Britain's Professor Peter Higgs was today announced as joint-winner of the 2013 Nobel Prize for Physics.
Scientists think the Higgs boson has been found, but what is it and for you and me, what does it all mean?
Scientists believe they have found the elusive "God particle" that gives matter mass and holds the physical fabric of the universe together
A free seven-week physics course studying what has been nicknamed "the God particle" taught by the man behind the theory has already had 10,000 applicants, the University of Edinburgh has said.
Nobel Prize-winning physicist Professor Peter Higgs will be running an online course called "The Discovery of the Higgs Boson", from the University of Edinburgh.
Starting this week, the course will examine 84-year-old Professor Higgs' proposal that particles acquire mass by interacting with an all-pervading field spread throughout the universe.
The more they interact, the more massive and heavy they become.
His concept sparked a 40-year hunt for the Higgs Boson, which culminated in July 2012 when a team from the European nuclear research facility at Cern in Geneva announced the detection of a particle that fitted the description of the elusive Higgs.
Scientists used the world's biggest atom-smashing machine, the £2.6 billion Large Hadron Collider on the Swiss-French border, to track down the missing particle.
British scientist Peter Higgs received his Nobel Prize from Sweden's King Carl XVI Gustaf in a ceremony at the Stockholm Concert Hall.
The Edinburgh University emeritus professor was awarded the prestigious prize alongside Francois Englert for their work on the theory of the Higgs boson, but was unable to collect the prize in October.
Nobel Prize winning scientist Professor Peter Higgs has revealed plans to retire next year at the age of 85.
Professor Higgs, who travels across the world to give lectures in his role as a emeritus professor at the University of Edinburgh, said:
"I'm proposing to retire at the age of 85 next year. Flying around the world giving lectures is a fairly recent phenomenon because of the build up to this discovery at Cern but for many years I had a quiet time in retirement."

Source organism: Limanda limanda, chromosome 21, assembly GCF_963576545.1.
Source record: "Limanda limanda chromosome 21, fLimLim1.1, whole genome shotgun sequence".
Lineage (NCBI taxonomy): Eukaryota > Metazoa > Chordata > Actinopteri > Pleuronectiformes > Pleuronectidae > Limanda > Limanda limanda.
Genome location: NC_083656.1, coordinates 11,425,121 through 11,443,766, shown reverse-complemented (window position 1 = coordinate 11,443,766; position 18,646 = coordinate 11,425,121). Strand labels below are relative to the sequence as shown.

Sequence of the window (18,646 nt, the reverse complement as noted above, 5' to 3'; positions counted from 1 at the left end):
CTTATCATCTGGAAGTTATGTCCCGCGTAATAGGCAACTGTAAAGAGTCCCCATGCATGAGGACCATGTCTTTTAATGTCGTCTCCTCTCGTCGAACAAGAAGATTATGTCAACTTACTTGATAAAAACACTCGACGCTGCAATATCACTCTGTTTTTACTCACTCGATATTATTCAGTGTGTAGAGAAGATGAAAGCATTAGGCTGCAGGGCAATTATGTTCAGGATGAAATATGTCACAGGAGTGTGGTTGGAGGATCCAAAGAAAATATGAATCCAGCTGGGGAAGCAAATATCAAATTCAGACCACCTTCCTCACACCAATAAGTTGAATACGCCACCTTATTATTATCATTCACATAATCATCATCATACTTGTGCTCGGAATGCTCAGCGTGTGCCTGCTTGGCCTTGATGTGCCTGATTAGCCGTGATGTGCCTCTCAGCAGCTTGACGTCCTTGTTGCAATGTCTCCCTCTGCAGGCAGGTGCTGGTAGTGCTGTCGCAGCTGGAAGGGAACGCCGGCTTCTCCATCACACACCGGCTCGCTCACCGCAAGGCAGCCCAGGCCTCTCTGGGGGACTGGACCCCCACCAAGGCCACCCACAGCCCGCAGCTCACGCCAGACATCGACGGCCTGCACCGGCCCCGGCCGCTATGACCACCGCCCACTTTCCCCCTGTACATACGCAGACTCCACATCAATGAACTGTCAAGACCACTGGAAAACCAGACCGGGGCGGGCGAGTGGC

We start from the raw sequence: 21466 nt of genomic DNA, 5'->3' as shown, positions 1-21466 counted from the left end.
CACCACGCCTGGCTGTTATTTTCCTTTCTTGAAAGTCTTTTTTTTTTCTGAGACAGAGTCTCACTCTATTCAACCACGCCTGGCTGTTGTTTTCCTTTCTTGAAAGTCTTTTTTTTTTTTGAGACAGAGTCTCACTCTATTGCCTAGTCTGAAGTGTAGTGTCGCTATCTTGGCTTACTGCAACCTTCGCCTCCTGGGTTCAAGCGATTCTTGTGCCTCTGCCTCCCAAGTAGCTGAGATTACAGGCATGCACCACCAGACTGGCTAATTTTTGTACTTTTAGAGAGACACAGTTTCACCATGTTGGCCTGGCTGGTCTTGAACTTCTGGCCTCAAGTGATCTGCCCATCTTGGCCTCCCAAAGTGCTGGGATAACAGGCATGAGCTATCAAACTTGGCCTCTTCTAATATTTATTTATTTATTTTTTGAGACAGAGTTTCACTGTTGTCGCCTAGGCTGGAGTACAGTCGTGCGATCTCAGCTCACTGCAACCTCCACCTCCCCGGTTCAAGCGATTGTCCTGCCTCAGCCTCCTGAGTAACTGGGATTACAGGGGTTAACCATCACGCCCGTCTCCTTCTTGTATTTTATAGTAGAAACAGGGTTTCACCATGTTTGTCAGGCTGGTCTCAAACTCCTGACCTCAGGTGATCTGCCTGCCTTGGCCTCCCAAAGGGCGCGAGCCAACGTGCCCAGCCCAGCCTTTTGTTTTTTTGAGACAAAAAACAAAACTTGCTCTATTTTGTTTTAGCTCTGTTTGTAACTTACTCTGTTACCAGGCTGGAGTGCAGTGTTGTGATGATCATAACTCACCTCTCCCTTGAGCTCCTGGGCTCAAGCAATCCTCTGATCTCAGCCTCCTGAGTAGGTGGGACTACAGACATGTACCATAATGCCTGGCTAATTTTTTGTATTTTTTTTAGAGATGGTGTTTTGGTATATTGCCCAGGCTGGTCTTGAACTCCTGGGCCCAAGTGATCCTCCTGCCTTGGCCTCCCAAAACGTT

The 84-year-old, who was recognised for his achievements on the theory of the the Higgs Boson particle last week, also revealed that he had turned down a knighthood in 1999.
Speaking to BBC Scotland, the Professor said: ""I got the offer from Tony Blair in November 1999. I would have been included in the millennium honours and I said no thank you.
"I thought anything of that sort was premature and anyway I didn't want that sort of title thank you. I actually didn't want any sort of title."
Nobel Prize-winning scientist Professor Peter Higgs has revealed that he first learned of his award when a former neighbour stopped him on the street to tell him.
"She congratulated me on the news and I said 'oh, what news?" he said.
"She told me her daughter phoned from London to alert her to the fact I had got this prize. I heard more about it obviously when I got home and started reading the messages."
Higgs was awarded jointly for his work on the Higgs boson, the so-called "God particle" which gives matter its mass. Its existence was proved in 2012, 50 years after his work.
"Obviously I'm delighted and rather relieved in a sense that it's all over," Higgs said. "It's been a long time coming."
In a statement released through Edinburgh University, Professor Peter Higgs has said:
I am overwhelmed to receive this award and thank the Royal Swedish Academy.
I would also like to congratulate all those who have contributed to the discovery of this new particle and to thank my family, friends and colleagues for their support.
I hope this recognition of fundamental science will help raise awareness of the value of blue-sky research.
Congratulations to Britain's Professor Peter Higgs, who is sharing this year's #NobelPrize for Physics.
Higgs boson scientists Peter Higgs from the UK and Belgium's Francois Englert have won the 2013 Nobel Prize for Physics.
They were among among several physicists in the 1960's who proposed a mechanism explaining why the Higgs boson particle, the universe's most basic building block, has mass.
The particle was discovered in 2012 Large Hadron Collider in Cern, Swizterland.
– Joe Incandela, CMS spokesperson
The preliminary results with the full 2012 data set are magnificent and to me it is clear that we are dealing with a Higgs boson though we still have a long way to go to know what kind of Higgs boson it is.
Physicists say that they are now confident they have discovered the long-sought Higgs boson.
CERN has said that analysis "strongly indicates" that the new particle found last year is the Higgs boson.